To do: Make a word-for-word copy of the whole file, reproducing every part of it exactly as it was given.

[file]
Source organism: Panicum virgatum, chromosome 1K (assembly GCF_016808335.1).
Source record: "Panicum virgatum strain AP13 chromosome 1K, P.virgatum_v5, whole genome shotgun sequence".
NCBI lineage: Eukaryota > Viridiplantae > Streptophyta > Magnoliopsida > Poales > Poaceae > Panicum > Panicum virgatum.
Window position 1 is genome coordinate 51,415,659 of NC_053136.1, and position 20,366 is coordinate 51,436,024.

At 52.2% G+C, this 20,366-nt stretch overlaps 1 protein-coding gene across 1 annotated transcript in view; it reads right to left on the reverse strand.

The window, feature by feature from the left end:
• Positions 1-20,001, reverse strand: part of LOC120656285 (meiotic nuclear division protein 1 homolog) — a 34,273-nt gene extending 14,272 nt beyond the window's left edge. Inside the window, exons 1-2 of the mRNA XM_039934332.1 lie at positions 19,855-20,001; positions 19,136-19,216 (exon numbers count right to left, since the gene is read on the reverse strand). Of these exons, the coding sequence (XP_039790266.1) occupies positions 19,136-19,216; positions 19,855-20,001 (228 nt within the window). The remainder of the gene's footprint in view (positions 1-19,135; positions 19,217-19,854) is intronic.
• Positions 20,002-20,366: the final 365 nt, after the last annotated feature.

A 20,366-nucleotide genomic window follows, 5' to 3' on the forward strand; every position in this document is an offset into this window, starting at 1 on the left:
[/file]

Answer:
Source organism: Panicum virgatum, chromosome 1K (assembly GCF_016808335.1).
Source record: "Panicum virgatum strain AP13 chromosome 1K, P.virgatum_v5, whole genome shotgun sequence".
NCBI lineage: Eukaryota > Viridiplantae > Streptophyta > Magnoliopsida > Poales > Poaceae > Panicum > Panicum virgatum.
Window position 1 is genome coordinate 51,415,659 of NC_053136.1, and position 20,366 is coordinate 51,436,024.

At 52.2% G+C, this 20,366-nt stretch overlaps 1 protein-coding gene across 1 annotated transcript in view; it reads right to left on the reverse strand.

The window, feature by feature from the left end:
• Positions 1-20,001, reverse strand: part of LOC120656285 (meiotic nuclear division protein 1 homolog) — a 34,273-nt gene extending 14,272 nt beyond the window's left edge. Inside the window, exons 1-2 of the mRNA XM_039934332.1 lie at positions 19,855-20,001; positions 19,136-19,216 (exon numbers count right to left, since the gene is read on the reverse strand). Of these exons, the coding sequence (XP_039790266.1) occupies positions 19,136-19,216; positions 19,855-20,001 (228 nt within the window). The remainder of the gene's footprint in view (positions 1-19,135; positions 19,217-19,854) is intronic.
• Positions 20,002-20,366: the final 365 nt, after the last annotated feature.

A 20,366-nucleotide genomic window follows, 5' to 3' on the forward strand; every position in this document is an offset into this window, starting at 1 on the left: